Bill Roemer FBI
Bill Roemer was one of the first FBI agents assigned to Chicago’s Organized Crime Squad. He and his fellow agents in the C-1 Squad (organized Crime Squad) lost their access to many off-the-books wiretaps and hidden microphones. Once the Omnibus Crime Control Bill passed in 1968, Congress made it illegal and punishable by a prison sentence to conduct electronic surveillance without a warrant. To replace that source of intelligence on the Outfit, Chicago agents started developing “deep throat” informants. Gary Jenkins examines two of Roemer’s most important informants. In FBI documents, they were identified as Sporting Goods and Romero.
Roemer claimed that “Sporting Goods” was a “street boss” who was considered a source for more than ten years. It is not known exactly when but I believe he had been providing tidbits since the early 1970s and some people allege he started full bore about 1974. Romer never mentioned his ethnicity, never said he was Italian, Jewish, or other.
A Chicago Outfit street boss would be a guy who managed a crew and directed gambling, bookmaking, and other criminal activities within an assigned territory. The traditional Outfit territories were the South Side of Chicago, the North Side, and the Loop. The Outfit unlike the New York Families was not a La Cosa Nostra Organization from top to bottom. Sporting Goods likely was not an “inducted member” of the Mafia or a Made Guy. Some non-Italian mobsters like Jake Guzik, Murray Humphreys, or Gus Alex had crews and managed others and Accardo and bosses since Al Capone gave them a lot of power and responsibility. Romer claimed that “Sporting Goods” provided the FBI with names of corrupt politicians, law enforcement members, updates on the general activities of Outfit members. Roemer talked about how he and “Sporting Goods” maintained an ongoing close friendship and even had dinner together every Friday for years. Roemer introduced “Sporting Goods” to his wife and she often talked to him on the phone when he called Roemer at home and even joined them for dinner once in a while. “Sporting Goods” suffered a heart attack in the middle 1980s and died. Romer claimed that “Sporting Goods” offered to give Roemer him a large sum of early retirement money. Roemer later recalled this death with sadness indicating the closeness of that relationship. Romer provided clues that “Sporting Goods” was an older man with polish and intelligence. He was a successful mobster, but he was developed emotionally to develop a real friendship with Roemer and his wife. I believe that the guy was not a member of the LCN because Romer specifically identified “Romano” as an LCN member.
Roemer described “Romano” described as a “top tier” mobster who was “high up in the rank of the Chicago mob.” Furthermore, he described him as an inducted LCN member. In Accardo, Roemer indicated that Romano was a capo. He wrote, “When Dominic DiBella, the capo on the North Side of Chicago, died, we weren’t able to ascertain who his successor was. I went to my source, the made guy who was in the same position as DiBella, and learned that it was Vince Solano. Another interesting fact about this revelation is that just before DiBella died, the entire hierarchy of the Outfit met at a restaurant to pay him some tribute. You all will know this as the famous “Last Supper” photo taken just before DiBella died. So Romero had to be there and the name of every mobster at the meeting is known. Of all the mobsters who were present that day and could be called a capo and a made member of the LCN, only Vince Solano and Dominic Butch Blaise are possibilities. It is well known that Romano had informed on Sam Giancana during the 1960s and had even visited him in Mexico. Romano remained was close to Giancana after his return from Mexico in 1974. Roemer wrote about how he dealt with Romano. He would meet him for dinner and state some mob gossip wrong like it was a fact and wait for “Romano” to correct him and give him the Intel he was after. By “finessing” his questioning. He only had to allow “Romano” then “straighten him out a bit. By doing this, he did not make Romano feel like he was informing. Roemer’s crafty tactic eventually caused “Romano” problems later after Roemer transferred out of Chicago. Other FBI agents approached “Romano” to work with them. Romano denied he was ever an informant and denied he ever met Roemer. Chuckie English and Butch Blasi both match this description and were supposedly inducted LCN members. Another interesting fact is that after Giancana returned from Mexico and was murdered, Butch Blasi was one of the last people to see him alive. The government never charged him with this murder. He met with Agent Roemer the very next day and claimed that Sam was peaceful and content when he died and that “outside forces” killed him. Roemer maintained that Blais was not the man who killed Sam, Giancana. My money is on Blasi because Chuckie English was murdered and Blasi died a natural death.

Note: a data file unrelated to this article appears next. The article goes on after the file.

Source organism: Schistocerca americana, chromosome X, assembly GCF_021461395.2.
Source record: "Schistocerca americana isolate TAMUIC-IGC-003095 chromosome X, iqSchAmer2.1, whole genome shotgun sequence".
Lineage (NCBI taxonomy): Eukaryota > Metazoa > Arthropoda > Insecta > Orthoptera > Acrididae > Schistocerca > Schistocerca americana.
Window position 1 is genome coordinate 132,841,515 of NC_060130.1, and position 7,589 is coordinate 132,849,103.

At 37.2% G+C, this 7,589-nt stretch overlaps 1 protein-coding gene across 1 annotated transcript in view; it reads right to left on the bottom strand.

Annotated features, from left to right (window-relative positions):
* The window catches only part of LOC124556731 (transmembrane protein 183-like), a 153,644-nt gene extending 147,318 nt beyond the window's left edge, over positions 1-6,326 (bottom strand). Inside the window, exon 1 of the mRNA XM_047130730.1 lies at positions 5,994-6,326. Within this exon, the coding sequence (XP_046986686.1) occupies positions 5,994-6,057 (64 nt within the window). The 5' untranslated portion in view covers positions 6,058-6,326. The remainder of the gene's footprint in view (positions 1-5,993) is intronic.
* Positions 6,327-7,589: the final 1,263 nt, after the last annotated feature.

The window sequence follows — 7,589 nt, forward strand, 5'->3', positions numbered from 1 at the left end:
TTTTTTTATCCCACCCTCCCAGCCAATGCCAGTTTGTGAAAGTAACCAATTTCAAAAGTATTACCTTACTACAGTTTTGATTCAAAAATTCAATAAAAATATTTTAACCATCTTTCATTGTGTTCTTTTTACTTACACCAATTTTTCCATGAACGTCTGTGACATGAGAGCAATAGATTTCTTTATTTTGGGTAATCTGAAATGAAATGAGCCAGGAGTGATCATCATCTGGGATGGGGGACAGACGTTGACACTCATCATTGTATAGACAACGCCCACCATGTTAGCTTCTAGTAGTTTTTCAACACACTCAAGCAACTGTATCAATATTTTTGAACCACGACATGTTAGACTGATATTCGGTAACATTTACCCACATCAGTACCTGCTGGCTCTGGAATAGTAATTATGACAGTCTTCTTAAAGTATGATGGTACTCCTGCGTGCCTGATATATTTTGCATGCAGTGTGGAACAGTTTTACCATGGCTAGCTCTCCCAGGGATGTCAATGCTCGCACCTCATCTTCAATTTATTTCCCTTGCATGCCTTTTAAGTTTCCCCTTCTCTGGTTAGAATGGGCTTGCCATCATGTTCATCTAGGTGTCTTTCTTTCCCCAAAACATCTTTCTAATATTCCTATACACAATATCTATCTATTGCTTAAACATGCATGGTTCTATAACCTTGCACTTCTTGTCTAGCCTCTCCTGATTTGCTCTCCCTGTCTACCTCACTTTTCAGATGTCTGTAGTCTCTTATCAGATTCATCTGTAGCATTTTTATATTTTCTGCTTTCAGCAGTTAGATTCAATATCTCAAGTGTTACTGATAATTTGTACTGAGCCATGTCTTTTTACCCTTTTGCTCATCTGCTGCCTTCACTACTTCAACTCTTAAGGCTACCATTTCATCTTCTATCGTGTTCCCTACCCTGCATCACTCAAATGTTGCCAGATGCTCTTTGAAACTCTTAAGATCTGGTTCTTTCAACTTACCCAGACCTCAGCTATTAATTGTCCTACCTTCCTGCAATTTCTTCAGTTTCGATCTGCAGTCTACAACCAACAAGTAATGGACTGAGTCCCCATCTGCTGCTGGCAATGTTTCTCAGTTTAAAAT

Show Notes by Gary Jenkins
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